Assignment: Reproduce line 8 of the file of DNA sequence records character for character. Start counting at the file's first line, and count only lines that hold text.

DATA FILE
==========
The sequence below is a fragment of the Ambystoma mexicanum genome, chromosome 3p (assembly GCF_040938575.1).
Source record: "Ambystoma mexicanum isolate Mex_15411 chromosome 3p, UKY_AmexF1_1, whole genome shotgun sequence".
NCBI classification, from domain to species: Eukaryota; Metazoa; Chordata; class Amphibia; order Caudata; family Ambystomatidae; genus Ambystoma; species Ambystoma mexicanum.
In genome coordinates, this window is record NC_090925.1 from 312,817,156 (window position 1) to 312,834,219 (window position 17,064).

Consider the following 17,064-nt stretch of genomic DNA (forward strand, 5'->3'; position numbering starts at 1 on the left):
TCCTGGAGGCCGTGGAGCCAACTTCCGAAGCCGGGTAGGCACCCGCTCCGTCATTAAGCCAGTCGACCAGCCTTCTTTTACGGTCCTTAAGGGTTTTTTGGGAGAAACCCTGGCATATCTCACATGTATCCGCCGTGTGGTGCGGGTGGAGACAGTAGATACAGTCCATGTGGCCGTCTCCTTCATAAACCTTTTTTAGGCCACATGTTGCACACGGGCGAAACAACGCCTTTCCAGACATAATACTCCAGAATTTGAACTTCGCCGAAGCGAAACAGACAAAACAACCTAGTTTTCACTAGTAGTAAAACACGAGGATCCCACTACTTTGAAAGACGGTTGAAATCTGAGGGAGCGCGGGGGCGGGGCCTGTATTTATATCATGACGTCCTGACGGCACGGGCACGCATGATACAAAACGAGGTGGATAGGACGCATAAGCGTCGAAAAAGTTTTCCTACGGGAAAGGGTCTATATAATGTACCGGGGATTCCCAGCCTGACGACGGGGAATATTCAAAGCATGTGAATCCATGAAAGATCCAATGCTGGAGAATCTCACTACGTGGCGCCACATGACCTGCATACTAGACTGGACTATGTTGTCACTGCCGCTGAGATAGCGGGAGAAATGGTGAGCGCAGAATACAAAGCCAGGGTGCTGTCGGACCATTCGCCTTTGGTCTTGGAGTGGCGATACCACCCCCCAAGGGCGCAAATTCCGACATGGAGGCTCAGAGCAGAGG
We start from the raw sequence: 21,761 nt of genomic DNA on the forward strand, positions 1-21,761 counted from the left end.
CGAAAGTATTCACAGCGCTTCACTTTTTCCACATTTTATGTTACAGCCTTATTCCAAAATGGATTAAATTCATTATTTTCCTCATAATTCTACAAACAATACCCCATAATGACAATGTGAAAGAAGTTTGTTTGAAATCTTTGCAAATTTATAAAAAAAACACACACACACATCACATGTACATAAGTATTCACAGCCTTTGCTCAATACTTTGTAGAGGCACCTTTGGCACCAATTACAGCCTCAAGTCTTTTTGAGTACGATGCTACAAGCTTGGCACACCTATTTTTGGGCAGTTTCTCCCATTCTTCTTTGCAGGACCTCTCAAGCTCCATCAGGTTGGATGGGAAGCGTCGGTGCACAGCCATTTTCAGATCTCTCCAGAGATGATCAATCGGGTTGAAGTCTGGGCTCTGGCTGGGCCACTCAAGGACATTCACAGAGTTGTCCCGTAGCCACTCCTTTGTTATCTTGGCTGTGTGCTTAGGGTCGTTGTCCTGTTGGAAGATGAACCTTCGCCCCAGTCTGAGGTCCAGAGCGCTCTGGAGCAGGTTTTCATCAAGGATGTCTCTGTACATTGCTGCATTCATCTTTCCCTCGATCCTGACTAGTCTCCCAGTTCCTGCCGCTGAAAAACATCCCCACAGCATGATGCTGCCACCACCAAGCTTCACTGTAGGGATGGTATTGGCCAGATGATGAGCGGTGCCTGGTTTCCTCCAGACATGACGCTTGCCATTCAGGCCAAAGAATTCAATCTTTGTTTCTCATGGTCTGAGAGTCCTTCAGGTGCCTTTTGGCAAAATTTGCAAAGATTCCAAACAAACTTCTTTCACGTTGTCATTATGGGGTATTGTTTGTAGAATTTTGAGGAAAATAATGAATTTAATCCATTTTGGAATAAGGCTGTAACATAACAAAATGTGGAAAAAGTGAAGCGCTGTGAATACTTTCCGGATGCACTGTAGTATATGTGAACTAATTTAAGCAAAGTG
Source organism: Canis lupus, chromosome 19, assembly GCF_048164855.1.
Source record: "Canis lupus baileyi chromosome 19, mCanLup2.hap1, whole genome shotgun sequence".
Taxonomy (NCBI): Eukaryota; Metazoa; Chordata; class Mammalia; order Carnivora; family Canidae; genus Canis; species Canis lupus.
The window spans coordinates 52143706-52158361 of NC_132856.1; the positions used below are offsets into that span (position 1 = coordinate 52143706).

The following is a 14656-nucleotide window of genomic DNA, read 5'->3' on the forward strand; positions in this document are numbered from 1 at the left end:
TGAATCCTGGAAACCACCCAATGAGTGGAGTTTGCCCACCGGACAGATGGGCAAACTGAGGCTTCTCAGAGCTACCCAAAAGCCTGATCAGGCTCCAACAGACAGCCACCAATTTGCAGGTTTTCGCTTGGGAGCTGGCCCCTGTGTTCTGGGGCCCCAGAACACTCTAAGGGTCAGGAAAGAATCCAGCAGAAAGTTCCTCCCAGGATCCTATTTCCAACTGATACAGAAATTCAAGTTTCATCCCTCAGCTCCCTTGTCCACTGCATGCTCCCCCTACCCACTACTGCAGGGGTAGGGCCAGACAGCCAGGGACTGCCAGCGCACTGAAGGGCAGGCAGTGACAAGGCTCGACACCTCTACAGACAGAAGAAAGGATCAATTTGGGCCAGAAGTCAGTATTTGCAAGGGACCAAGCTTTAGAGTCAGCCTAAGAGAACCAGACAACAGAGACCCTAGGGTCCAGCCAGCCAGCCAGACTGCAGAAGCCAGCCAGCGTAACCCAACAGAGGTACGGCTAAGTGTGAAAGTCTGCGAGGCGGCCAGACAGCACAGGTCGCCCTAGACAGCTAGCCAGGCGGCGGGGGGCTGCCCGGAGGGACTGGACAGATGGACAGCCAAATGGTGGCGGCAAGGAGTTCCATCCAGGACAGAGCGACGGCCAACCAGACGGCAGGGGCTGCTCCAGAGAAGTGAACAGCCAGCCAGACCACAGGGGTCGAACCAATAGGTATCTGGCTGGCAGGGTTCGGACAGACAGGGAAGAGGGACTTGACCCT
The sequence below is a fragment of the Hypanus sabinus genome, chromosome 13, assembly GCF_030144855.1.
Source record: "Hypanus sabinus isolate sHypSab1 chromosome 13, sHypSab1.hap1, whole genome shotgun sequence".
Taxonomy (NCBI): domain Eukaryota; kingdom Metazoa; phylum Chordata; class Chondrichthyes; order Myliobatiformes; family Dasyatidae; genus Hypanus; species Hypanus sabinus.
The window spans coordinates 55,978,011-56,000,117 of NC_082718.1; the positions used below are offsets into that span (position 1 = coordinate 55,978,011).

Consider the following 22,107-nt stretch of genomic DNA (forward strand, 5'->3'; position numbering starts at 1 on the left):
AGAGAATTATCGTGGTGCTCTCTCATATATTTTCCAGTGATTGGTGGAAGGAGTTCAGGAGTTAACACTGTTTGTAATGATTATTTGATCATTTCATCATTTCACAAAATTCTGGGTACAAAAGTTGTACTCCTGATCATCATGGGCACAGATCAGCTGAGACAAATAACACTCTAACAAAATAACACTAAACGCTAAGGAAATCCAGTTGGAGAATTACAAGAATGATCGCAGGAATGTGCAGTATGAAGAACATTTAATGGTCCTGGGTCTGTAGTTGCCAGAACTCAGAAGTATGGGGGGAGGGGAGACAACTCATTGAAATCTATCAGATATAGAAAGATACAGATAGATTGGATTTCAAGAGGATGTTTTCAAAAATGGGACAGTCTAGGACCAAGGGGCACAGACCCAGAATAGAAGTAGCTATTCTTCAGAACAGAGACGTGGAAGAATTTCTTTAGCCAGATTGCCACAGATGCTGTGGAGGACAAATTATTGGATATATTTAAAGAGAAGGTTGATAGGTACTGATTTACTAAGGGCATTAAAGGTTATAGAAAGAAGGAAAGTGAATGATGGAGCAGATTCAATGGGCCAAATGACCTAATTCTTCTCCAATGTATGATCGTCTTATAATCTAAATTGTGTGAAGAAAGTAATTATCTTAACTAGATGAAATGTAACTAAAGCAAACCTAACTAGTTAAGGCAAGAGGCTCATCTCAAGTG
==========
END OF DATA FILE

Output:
CGAAAGTATTCACAGCGCTTCACTTTTTCCACATTTTATGTTACAGCCTTATTCCAAAATGGATTAAATTCATTATTTTCCTCATAATTCTACAAACAATACCCCATAATGACAATGTGAAAGAAGTTTGTTTGAAATCTTTGCAAATTTATAAAAAAAACACACACACACATCACATGTACATAAGTATTCACAGCCTTTGCTCAATACTTTGTAGAGGCACCTTTGGCACCAATTACAGCCTCAAGTCTTTTTGAGTACGATGCTACAAGCTTGGCACACCTATTTTTGGGCAGTTTCTCCCATTCTTCTTTGCAGGACCTCTCAAGCTCCATCAGGTTGGATGGGAAGCGTCGGTGCACAGCCATTTTCAGATCTCTCCAGAGATGATCAATCGGGTTGAAGTCTGGGCTCTGGCTGGGCCACTCAAGGACATTCACAGAGTTGTCCCGTAGCCACTCCTTTGTTATCTTGGCTGTGTGCTTAGGGTCGTTGTCCTGTTGGAAGATGAACCTTCGCCCCAGTCTGAGGTCCAGAGCGCTCTGGAGCAGGTTTTCATCAAGGATGTCTCTGTACATTGCTGCATTCATCTTTCCCTCGATCCTGACTAGTCTCCCAGTTCCTGCCGCTGAAAAACATCCCCACAGCATGATGCTGCCACCACCAAGCTTCACTGTAGGGATGGTATTGGCCAGATGATGAGCGGTGCCTGGTTTCCTCCAGACATGACGCTTGCCATTCAGGCCAAAGAATTCAATCTTTGTTTCTCATGGTCTGAGAGTCCTTCAGGTGCCTTTTGGCAAAATTTGCAAAGATTCCAAACAAACTTCTTTCACGTTGTCATTATGGGGTATTGTTTGTAGAATTTTGAGGAAAATAATGAATTTAATCCATTTTGGAATAAGGCTGTAACATAACAAAATGTGGAAAAAGTGAAGCGCTGTGAATACTTTCCGGATGCACTGTAGTATATGTGAACTAATTTAAGCAAAGTG